I wonder why no one, professionals and politicians alike, is talking about it! Nor are any of the journos! At least I didn’t see any.

    It is disappointing performance by the administration when you are deprived of the best that money could buy, in this case for a very reasonable price, especially when it could be a life and death situation for some!

    Why aren’t the people not demanding the best for them from the government? Why are the experts silent? Why isn’t their a critical appraisal comparing the different vaccines and their suitability for the country and different demographic and risk groups, available in the local public domain for people to be aware and educate themselves as to what could be the best vaccine for them, in consultation with their doctors!?

    Why? Why? Why? – is the biggest question!

  4. Ruchira Kitsiri says:

    13.02.2021 – My 4th comment here on this news item.

    Scientists at the University of Sri Jayawardenapura has confirmed that the UK Covid19 variant has been found from multiple locations within Sri Lanka. (1)

    Another important variant is the South African (SA) one. It is said that 90% of South African Covid19 infections are due to this variant. It has also been found that Oxford AZ vaccine is only 10% effective against this variant, in light of which South Africa has suspended it’s programme immunization with Oxford AZ! (2)

    While the UK variant has already spread across many countries of the world, bow according to latest news in Sri Lanka too, it will be only a matter of time before the SA variant does the same and arrive in Sri Lanka.

    In the light of these develooments are we still going to immunize 9 million plus Sri Lankans with Oxford AZ vaccine frim the Serum Institute?

    (1) https://www.newsfirst.lk/2021/02/12/uk-covid-strain-found-in-sri-lanka-dr-chandima-jeewandara/amp/?__twitter_impression=true

    (2) https://www-aljazeera-com.cdn.ampproject.org/c/s/www.aljazeera.com/amp/news/2021/2/7/south-africa-suspends-astrazeneca-vaccine-rollout

Sri Lanka operators seek higher renewable tariffs, amid exchange rate expectations

ECONOMYNEXT – Sri Lanka’s renewable companies say they need tariff of 40 to 45 rupees a unit to sell power to the Ceylon Electricity Board and the agency owes them tens of billions of rupees for power sold in the past.

The association has strong exchange rate expectations based on the country’s dual anchor conflicting monetary regimes involving flexible inflation targeting with a reserve collecting target.

“In the coming year of course because of the rupee devaluation, I think the solar energy sector might require tariffs closer to RS 40 or RS 45, hydropower will also require tariffs on that scale,” Prabath Wickremasinghe President of the Small hydropower Developers Association told reporters.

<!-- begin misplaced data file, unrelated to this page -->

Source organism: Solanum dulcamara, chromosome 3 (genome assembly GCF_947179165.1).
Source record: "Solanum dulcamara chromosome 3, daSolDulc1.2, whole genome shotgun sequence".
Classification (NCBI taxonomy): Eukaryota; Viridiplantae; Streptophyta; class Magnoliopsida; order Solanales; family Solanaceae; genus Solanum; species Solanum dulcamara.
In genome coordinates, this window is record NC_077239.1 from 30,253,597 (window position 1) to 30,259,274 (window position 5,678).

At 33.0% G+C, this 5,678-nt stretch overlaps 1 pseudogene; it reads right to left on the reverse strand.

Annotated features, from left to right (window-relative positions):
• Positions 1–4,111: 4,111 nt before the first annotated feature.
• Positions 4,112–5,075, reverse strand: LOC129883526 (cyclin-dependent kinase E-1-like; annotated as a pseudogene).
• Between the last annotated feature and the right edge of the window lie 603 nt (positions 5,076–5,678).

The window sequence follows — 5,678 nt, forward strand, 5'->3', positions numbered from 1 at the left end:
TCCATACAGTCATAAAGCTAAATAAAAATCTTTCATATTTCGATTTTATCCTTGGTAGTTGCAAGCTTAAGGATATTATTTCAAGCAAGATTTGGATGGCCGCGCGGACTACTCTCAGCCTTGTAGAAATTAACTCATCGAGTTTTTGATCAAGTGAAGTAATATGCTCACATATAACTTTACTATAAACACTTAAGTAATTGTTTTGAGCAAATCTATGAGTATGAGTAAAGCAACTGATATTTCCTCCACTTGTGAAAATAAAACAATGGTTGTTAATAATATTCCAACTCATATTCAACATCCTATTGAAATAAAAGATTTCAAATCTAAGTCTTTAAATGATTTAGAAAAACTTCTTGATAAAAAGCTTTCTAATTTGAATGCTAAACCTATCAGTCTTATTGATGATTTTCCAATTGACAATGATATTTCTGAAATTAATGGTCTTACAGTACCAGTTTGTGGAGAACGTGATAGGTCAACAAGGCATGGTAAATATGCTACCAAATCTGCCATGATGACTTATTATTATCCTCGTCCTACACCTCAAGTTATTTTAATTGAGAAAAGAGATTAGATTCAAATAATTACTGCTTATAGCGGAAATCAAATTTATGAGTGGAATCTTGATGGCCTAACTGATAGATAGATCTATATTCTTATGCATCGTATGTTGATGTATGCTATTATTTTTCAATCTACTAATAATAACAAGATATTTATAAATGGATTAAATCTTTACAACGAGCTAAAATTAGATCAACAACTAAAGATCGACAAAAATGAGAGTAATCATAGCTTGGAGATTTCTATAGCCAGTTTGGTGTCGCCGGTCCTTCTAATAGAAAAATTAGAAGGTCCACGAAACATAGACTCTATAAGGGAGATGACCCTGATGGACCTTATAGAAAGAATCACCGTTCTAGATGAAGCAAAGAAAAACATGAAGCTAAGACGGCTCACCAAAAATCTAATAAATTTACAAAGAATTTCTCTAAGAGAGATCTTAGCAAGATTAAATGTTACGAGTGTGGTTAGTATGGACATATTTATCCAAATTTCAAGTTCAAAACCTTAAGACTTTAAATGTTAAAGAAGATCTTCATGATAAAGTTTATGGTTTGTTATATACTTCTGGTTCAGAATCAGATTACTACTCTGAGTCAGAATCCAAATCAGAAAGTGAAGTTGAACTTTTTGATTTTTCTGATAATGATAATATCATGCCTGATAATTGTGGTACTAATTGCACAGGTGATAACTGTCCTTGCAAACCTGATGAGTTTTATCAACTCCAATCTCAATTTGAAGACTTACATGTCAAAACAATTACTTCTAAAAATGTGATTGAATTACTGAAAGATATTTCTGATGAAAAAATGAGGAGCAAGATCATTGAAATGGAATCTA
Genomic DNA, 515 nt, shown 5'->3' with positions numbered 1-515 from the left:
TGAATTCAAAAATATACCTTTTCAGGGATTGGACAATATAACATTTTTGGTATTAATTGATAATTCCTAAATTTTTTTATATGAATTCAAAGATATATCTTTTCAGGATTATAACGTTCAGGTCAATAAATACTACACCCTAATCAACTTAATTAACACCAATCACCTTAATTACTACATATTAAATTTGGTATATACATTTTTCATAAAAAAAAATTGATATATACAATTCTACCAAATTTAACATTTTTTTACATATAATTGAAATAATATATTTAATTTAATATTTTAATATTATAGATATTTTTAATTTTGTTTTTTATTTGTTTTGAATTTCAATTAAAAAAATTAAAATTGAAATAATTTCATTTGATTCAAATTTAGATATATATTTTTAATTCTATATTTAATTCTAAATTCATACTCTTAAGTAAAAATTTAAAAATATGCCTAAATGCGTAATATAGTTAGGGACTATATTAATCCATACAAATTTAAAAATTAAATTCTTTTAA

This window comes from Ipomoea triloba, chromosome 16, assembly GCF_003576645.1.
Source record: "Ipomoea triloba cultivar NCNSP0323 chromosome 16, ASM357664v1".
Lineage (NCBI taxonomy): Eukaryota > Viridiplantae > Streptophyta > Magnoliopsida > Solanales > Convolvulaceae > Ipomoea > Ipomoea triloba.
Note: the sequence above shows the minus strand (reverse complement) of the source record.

“I think right now what they pay us is averaging around RS 15 to RS 20.”

Some of the earlier plants are paid only 9 rupees a unit, he said. The association there is potential to develop around 200 Mega Watts of mini hydros, 700 to 1000MW of ground mounted soar and about 1,000 rooftop solar.

In addition to the rupee collapse, global renewable energy costs are also up, in the wake of higher oil prices in the recent past and energy disruption in Europe.

The US Fed and the ECB have tightened monetary policy and global energy and food commodity price are now easing.

However in a few years the 40 to 45 rupee tariffs will look cheap, Wickremesinghe pointed out, given the country’s monetary policy involving steep depreciation.

From 2012 to 2015 the rupee collapsed from 113 to 131 to the US dollar. From 2015 to 2019 the rupee collapsed from 131 to 182 under flexible inflation targeting cum exchange rate as the first line of defence where the currency is deprecated instead of hiking rates and halting liquidity injections.

From 2020 to 2022 the rupee collapsed from 182 to 360 under output gap targeting (over stimulus) and exchange rate as the first line of defence.

“The tariffs are paid in rupees,” Wickremasinghe said. With the rupee continuing to devalue in other 5 years 40 rupees will look like 20 rupees.”

Sri Lanka has the worst central bank in South Asia after Pakistan. Both central banks started with the rupee at 4.70 to the US dollars, derived from the Reserve Bank of India, which was set up as a private bank like the Bank of England.

India started to run into forex shortages after the RBI was nationalized and interventionist economic bureaucrats started to run the agency. Sri Lanka’s and Pakistan’s central bank were run on discretionary principles by economic bureaucrats from the beginning.

The Central Bank of Sri Lanka was set up with a peg with gold acting as the final restraint on economic bureaucrats, but it started to depreciated steeply from 1980 as the restraint was taken away.

Now under so-called ‘exchange rate as the first line of defence’ whenever the currency comes under pressure due to inflationary policy (liquidity injections to target an artificially low policy rate or Treasuries yields) the currency is depreciated instead of allowing rates to normalize.